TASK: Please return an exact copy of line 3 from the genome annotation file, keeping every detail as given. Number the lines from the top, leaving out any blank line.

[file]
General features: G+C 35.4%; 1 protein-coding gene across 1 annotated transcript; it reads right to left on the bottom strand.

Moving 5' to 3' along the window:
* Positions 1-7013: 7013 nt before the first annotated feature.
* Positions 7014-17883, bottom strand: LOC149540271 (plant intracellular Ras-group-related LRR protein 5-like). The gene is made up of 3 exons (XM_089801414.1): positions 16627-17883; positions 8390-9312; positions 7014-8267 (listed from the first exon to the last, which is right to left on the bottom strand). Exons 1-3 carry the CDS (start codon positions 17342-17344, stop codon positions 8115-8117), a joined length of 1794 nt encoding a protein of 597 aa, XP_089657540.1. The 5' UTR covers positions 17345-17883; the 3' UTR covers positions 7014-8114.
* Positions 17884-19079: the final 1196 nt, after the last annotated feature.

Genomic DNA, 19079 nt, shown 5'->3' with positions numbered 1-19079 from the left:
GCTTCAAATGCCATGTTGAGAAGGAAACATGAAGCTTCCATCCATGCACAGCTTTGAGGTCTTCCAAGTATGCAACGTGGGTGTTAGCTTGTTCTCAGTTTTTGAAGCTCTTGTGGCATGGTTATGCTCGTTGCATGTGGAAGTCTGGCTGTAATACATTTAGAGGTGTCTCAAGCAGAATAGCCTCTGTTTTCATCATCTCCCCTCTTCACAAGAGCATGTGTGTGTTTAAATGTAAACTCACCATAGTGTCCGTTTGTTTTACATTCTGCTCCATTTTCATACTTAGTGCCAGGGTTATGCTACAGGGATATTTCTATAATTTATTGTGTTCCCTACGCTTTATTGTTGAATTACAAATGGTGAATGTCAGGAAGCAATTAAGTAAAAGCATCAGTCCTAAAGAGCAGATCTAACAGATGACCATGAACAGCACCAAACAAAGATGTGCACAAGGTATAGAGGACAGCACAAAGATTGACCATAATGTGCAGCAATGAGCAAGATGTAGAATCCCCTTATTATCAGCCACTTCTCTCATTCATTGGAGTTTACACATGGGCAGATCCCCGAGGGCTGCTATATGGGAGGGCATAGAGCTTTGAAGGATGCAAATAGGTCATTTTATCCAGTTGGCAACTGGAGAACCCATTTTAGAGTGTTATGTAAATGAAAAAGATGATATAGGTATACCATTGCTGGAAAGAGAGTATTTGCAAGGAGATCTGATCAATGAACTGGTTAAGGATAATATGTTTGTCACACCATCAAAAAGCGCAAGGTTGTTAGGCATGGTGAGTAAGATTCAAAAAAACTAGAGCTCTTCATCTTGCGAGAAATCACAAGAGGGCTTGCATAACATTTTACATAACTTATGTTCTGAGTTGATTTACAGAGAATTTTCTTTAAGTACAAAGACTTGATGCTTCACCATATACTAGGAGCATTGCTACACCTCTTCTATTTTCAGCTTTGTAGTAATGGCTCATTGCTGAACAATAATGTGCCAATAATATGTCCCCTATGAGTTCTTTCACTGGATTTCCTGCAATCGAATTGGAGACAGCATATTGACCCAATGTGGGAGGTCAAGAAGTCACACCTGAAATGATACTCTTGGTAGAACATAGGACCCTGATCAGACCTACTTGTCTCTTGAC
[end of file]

* Positions 1-7013: 7013 nt before the first annotated feature.